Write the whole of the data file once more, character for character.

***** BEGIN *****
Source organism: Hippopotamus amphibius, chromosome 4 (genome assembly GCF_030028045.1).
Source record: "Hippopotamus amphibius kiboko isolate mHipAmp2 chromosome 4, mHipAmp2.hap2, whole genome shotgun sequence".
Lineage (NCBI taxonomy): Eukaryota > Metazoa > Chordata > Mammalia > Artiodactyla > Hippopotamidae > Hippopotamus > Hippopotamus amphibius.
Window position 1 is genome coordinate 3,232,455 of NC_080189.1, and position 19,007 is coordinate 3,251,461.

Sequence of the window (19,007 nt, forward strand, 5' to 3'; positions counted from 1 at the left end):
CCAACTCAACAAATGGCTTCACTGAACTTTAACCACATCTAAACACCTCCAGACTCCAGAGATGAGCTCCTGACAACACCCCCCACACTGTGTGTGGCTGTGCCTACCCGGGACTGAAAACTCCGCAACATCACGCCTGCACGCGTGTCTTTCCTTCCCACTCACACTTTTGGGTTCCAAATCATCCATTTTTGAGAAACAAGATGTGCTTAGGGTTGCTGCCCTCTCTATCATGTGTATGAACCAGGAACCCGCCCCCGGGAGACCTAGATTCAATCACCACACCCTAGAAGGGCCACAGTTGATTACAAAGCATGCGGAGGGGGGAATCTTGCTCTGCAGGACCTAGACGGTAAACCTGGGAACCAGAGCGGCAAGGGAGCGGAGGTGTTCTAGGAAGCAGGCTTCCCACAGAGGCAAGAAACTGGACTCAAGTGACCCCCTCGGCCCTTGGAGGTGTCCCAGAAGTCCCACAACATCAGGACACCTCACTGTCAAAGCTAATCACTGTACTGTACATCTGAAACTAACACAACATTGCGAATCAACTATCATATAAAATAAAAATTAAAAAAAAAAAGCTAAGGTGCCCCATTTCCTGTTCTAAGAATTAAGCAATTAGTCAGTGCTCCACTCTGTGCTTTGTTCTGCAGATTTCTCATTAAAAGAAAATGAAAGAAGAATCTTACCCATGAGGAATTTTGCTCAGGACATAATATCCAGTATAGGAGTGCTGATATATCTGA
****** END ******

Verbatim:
Source organism: Hippopotamus amphibius, chromosome 4 (genome assembly GCF_030028045.1).
Source record: "Hippopotamus amphibius kiboko isolate mHipAmp2 chromosome 4, mHipAmp2.hap2, whole genome shotgun sequence".
Lineage (NCBI taxonomy): Eukaryota > Metazoa > Chordata > Mammalia > Artiodactyla > Hippopotamidae > Hippopotamus > Hippopotamus amphibius.
Window position 1 is genome coordinate 3,232,455 of NC_080189.1, and position 19,007 is coordinate 3,251,461.

Sequence of the window (19,007 nt, forward strand, 5' to 3'; positions counted from 1 at the left end):
CCAACTCAACAAATGGCTTCACTGAACTTTAACCACATCTAAACACCTCCAGACTCCAGAGATGAGCTCCTGACAACACCCCCCACACTGTGTGTGGCTGTGCCTACCCGGGACTGAAAACTCCGCAACATCACGCCTGCACGCGTGTCTTTCCTTCCCACTCACACTTTTGGGTTCCAAATCATCCATTTTTGAGAAACAAGATGTGCTTAGGGTTGCTGCCCTCTCTATCATGTGTATGAACCAGGAACCCGCCCCCGGGAGACCTAGATTCAATCACCACACCCTAGAAGGGCCACAGTTGATTACAAAGCATGCGGAGGGGGGAATCTTGCTCTGCAGGACCTAGACGGTAAACCTGGGAACCAGAGCGGCAAGGGAGCGGAGGTGTTCTAGGAAGCAGGCTTCCCACAGAGGCAAGAAACTGGACTCAAGTGACCCCCTCGGCCCTTGGAGGTGTCCCAGAAGTCCCACAACATCAGGACACCTCACTGTCAAAGCTAATCACTGTACTGTACATCTGAAACTAACACAACATTGCGAATCAACTATCATATAAAATAAAAATTAAAAAAAAAAAGCTAAGGTGCCCCATTTCCTGTTCTAAGAATTAAGCAATTAGTCAGTGCTCCACTCTGTGCTTTGTTCTGCAGATTTCTCATTAAAAGAAAATGAAAGAAGAATCTTACCCATGAGGAATTTTGCTCAGGACATAATATCCAGTATAGGAGTGCTGATATATCTGA